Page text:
Chateau Rieussec Sauternes 2008
Other Dessert from Sauternes and Barsac, Bordeaux, France
Rich, smooth and liqueur-like wine which finishes on fruity and light notes.Aromas are still discreet, with subtle wooden notes.
Blend: 86% Sémillon, 12% Sauvignon Blanc, 2% Muscadelle
Wine Enthusiast - "Rich rather than sweet, this is stuffed full of botrytis. The wine is powered through with this dusty texture, rolling richly but catching the dried fruit character.
Barrel Sample: 92-94 Points"
The Wine Advocate - "Tasted single blind against its peers. The Chateau Rieussec 2008 should become an excellent Sauternes for the vintage. It has a floral bouquet with peach, tinned apricot and a touch of marmalade, all with fine delineation, and touches of lemon curd developing with aeration. The palate is mellifluous on the entry, with great depth and a luscious, vanillary note with hints of orange peel, marmalade and quince towards the long finish. Excellent."
Wine Spectator - "This cuts a broad swath, with dense fig, piecrust, green almond and golden raisin notes held together by ginger cream and tarte Tatin notes. The long, creamy finish lets a coconut milk hint check in. One for the cellar. Best from 2014 through 2025."
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Chateau Rieussec Winery
Classified "Premier Grand Cru" in 1855, Rieussec has held its reputation and the quality of its wine, throughout the difficult years which Sauternes properties have been through. Albert Vuillier, who took over in 1971, has paid special attention to the development of the vineyard and pushed the standard of the wines produced to the highest level. This policy has paid dividends, since in recent years, Rieussec has received particular acclaim in numerous tastings of the "Premier Cru" of Sauternes. In 1985, wishing to consolidate Rieussec's position, Albert Vuillier entered into partnership with Les Domaines Barons de Rothschild (Lafite) to go even further in the elusive search for the perfect Sauternes. View all Chateau Rieussec Wines
About Sauternes and BarsacView a map of Sauternes and Barsac wineries (saw-TURN & BAR-sak)
The regions of Sauternes & Barsac are both located southeast of Graves, almost directly south of St-Émilion, and hug the Garonne River as it curves. Both areas are dedicated to producing sweet, white wines. The rains, the mists, the humidity and the climate, all help foster the necessary mold that leads to the unfortified, but lusciously sweet wines produced there.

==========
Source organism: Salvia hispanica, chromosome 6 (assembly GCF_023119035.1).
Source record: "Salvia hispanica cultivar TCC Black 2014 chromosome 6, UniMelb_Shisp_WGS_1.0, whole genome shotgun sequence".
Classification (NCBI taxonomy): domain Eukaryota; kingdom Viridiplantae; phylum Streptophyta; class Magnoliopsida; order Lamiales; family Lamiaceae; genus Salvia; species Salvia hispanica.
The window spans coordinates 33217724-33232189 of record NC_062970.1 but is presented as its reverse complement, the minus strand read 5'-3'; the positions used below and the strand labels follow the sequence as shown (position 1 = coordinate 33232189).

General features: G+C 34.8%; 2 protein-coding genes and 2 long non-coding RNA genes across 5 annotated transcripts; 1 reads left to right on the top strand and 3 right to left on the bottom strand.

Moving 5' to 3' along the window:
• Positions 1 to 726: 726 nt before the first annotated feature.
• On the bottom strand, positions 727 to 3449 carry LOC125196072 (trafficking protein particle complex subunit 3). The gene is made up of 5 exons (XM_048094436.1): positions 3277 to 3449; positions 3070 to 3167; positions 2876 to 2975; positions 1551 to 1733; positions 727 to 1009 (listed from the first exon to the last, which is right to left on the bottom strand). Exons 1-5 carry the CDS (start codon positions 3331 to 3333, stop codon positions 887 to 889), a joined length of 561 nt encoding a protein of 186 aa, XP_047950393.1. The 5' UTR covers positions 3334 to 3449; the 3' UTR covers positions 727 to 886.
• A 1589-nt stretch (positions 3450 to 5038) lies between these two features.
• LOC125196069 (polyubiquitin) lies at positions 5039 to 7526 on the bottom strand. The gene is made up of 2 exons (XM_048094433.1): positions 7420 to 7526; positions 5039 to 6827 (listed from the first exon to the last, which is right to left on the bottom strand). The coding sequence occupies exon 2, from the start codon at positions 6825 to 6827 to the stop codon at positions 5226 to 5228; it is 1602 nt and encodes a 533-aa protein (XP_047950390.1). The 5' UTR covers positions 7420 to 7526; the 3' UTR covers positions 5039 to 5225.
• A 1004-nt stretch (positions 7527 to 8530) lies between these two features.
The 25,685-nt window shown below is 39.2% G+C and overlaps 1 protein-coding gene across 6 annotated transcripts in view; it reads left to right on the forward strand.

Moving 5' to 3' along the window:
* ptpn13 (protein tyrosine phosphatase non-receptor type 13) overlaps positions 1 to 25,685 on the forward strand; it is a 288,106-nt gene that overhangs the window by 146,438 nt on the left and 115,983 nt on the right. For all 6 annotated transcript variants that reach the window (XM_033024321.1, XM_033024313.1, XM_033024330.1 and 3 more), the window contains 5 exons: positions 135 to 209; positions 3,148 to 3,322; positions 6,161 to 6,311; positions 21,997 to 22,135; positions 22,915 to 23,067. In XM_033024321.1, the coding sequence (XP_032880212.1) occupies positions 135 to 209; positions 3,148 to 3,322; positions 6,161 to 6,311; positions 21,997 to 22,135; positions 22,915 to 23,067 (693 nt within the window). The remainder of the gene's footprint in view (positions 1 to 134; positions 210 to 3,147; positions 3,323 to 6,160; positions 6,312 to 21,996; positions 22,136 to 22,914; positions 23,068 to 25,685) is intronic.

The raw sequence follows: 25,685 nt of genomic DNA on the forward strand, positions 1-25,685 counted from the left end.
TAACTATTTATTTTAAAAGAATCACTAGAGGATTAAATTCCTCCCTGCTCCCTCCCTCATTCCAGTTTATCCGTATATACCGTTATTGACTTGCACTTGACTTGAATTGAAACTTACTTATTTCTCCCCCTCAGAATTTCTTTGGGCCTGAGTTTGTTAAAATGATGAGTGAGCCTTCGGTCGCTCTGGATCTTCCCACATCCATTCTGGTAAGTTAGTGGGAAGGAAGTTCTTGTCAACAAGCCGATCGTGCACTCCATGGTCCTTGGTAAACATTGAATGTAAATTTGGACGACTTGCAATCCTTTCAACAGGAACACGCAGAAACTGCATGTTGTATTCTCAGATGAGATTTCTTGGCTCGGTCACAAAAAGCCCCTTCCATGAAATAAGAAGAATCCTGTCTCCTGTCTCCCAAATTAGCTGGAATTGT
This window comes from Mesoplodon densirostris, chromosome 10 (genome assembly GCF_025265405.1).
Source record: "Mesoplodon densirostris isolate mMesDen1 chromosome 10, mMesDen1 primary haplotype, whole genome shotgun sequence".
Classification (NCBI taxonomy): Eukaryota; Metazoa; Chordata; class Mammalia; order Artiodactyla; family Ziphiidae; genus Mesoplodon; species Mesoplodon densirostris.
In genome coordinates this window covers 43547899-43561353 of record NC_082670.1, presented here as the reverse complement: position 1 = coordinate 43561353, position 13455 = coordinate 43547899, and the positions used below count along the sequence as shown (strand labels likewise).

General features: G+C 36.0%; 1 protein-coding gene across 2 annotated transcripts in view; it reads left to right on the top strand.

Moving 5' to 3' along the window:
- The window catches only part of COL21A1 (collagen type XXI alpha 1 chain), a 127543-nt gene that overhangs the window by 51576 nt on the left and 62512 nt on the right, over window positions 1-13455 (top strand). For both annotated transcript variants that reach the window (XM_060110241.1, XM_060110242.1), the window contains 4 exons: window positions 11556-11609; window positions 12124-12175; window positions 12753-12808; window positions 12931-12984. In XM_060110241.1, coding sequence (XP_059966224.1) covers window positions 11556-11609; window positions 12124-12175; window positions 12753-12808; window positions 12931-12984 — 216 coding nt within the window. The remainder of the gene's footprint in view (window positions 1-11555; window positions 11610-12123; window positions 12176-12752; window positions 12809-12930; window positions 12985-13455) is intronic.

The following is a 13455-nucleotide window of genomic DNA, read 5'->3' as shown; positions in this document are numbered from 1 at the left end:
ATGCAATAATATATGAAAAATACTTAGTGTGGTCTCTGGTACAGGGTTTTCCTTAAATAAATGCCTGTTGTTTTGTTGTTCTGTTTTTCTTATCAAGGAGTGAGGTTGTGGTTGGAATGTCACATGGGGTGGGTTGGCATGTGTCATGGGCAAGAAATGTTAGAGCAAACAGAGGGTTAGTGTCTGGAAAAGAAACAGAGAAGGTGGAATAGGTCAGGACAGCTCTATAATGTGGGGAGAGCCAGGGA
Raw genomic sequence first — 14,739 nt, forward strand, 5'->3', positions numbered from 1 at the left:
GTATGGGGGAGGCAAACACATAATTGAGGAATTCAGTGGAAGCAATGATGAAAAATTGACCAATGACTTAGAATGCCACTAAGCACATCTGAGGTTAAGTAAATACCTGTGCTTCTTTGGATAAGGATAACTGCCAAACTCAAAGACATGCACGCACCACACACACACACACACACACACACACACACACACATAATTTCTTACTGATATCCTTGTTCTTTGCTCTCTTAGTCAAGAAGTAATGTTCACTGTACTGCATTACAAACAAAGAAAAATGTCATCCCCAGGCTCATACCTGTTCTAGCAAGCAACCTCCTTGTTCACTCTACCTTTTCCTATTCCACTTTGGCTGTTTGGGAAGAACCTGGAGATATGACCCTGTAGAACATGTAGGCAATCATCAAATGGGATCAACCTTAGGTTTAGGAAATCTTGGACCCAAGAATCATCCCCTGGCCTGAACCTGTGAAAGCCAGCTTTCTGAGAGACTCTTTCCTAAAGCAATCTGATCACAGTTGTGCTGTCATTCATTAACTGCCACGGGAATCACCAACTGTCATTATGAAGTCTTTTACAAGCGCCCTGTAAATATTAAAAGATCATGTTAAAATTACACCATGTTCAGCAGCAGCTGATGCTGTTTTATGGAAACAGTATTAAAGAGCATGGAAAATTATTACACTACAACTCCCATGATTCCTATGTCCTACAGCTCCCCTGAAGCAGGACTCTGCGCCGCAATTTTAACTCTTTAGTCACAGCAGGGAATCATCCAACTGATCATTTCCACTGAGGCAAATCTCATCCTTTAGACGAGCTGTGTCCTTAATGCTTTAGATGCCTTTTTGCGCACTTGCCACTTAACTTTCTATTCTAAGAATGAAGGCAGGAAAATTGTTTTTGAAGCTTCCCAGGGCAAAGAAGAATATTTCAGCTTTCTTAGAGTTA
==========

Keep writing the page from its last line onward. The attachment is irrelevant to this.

Semillon is the primary grape here as it takes well to bortrytis, also known as "noble rot." Sauvignon Blanc is used in the blend to add acidity to the richer, thicker Semillon. The process for making the sweet wines of Sauternes and Barsac is long, labored and costly. Adter it has reached maximum ripeness, the Semillon grapes are left on the vine until they are infected with botrytis. This helpful mold then shrivels the grapes, concentrating the sugars but maintaining the acids. Weather is not always agreeable and berries must be picked at just the right moment, all by hand. The grapes yeild less juice than dry wines, due to their shriveled and concentrated state. Some houses, like the famed Chateau Yquem, will not make a wine in a less-than-perfect year. All these factors lead to highly prized, and often expensive, wine. However, the taste is well worth it. In the palate the wines of Sauternes & Barsac are luscious and sweet, yet with the balanced acidity to keep them from being too cloying or candied.Wines with the Sauternes AC must be sweet - dry wines are labeled under the Graves or Bordeaux AC. Barsac wines may be labeled either Barsac AC or Sauternes AC. Typically, Barsac wines are a little lighter in body and less intense than Sauternes.
About France - Other regionsWhen it comes to wine, France is a classic. Classic blends, grapes and styles began in the country and they still remain. Think about it - people ask for a Burgundian style Pinot Noir, they refer to wines as Bordeaux or Rhone blends - Champagne even had to pass a law to stop international wineries from putting their region on the label of all sparkling wine.
The top regions of France are: Bordeaux, Burgundy, Champagne, Languedoc-Roussillon, Loire, Rhone. And these regions are so diverse! It makes sense that wine regions throughout the world try to emulate their style. Pinot Noir, Chardonnay, Cabernet Sauvignon and Syrah are no longer French varieties, but international varieties. They may not be the leader of cutting edge technology or value-priced wines, but there is no doubt that they are still producing wines of great quality and diversity.
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